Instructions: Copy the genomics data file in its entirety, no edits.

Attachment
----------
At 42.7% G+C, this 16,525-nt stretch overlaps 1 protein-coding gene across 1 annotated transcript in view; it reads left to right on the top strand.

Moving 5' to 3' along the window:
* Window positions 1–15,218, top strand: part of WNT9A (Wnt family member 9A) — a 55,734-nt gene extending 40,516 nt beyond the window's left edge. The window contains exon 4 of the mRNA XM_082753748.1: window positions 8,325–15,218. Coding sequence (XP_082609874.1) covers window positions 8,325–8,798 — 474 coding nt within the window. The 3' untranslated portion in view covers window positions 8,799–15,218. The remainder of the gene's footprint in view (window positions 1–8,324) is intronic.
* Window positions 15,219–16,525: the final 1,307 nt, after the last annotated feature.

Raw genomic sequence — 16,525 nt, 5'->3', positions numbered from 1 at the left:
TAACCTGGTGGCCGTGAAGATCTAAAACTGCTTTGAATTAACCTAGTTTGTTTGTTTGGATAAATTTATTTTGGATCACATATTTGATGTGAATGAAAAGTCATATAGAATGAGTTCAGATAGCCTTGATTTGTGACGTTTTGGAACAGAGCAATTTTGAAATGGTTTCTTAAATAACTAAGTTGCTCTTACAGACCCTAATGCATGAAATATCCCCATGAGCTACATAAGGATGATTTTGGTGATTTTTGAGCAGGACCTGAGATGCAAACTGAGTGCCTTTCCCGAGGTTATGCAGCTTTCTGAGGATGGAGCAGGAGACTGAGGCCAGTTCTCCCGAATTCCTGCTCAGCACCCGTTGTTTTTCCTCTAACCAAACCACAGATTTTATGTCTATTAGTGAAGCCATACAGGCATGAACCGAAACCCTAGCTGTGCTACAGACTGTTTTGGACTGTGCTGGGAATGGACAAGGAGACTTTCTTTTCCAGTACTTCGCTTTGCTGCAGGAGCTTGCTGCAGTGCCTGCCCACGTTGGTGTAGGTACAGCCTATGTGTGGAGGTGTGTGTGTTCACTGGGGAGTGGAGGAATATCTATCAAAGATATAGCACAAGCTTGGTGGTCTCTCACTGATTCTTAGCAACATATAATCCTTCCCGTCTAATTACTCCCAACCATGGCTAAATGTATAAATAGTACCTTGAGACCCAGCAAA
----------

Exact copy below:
At 42.7% G+C, this 16,525-nt stretch overlaps 1 protein-coding gene across 1 annotated transcript in view; it reads left to right on the top strand.

Moving 5' to 3' along the window:
* Window positions 1–15,218, top strand: part of WNT9A (Wnt family member 9A) — a 55,734-nt gene extending 40,516 nt beyond the window's left edge. The window contains exon 4 of the mRNA XM_082753748.1: window positions 8,325–15,218. Coding sequence (XP_082609874.1) covers window positions 8,325–8,798 — 474 coding nt within the window. The 3' untranslated portion in view covers window positions 8,799–15,218. The remainder of the gene's footprint in view (window positions 1–8,324) is intronic.
* Window positions 15,219–16,525: the final 1,307 nt, after the last annotated feature.

Raw genomic sequence — 16,525 nt, 5'->3', positions numbered from 1 at the left:
TAACCTGGTGGCCGTGAAGATCTAAAACTGCTTTGAATTAACCTAGTTTGTTTGTTTGGATAAATTTATTTTGGATCACATATTTGATGTGAATGAAAAGTCATATAGAATGAGTTCAGATAGCCTTGATTTGTGACGTTTTGGAACAGAGCAATTTTGAAATGGTTTCTTAAATAACTAAGTTGCTCTTACAGACCCTAATGCATGAAATATCCCCATGAGCTACATAAGGATGATTTTGGTGATTTTTGAGCAGGACCTGAGATGCAAACTGAGTGCCTTTCCCGAGGTTATGCAGCTTTCTGAGGATGGAGCAGGAGACTGAGGCCAGTTCTCCCGAATTCCTGCTCAGCACCCGTTGTTTTTCCTCTAACCAAACCACAGATTTTATGTCTATTAGTGAAGCCATACAGGCATGAACCGAAACCCTAGCTGTGCTACAGACTGTTTTGGACTGTGCTGGGAATGGACAAGGAGACTTTCTTTTCCAGTACTTCGCTTTGCTGCAGGAGCTTGCTGCAGTGCCTGCCCACGTTGGTGTAGGTACAGCCTATGTGTGGAGGTGTGTGTGTTCACTGGGGAGTGGAGGAATATCTATCAAAGATATAGCACAAGCTTGGTGGTCTCTCACTGATTCTTAGCAACATATAATCCTTCCCGTCTAATTACTCCCAACCATGGCTAAATGTATAAATAGTACCTTGAGACCCAGCAAA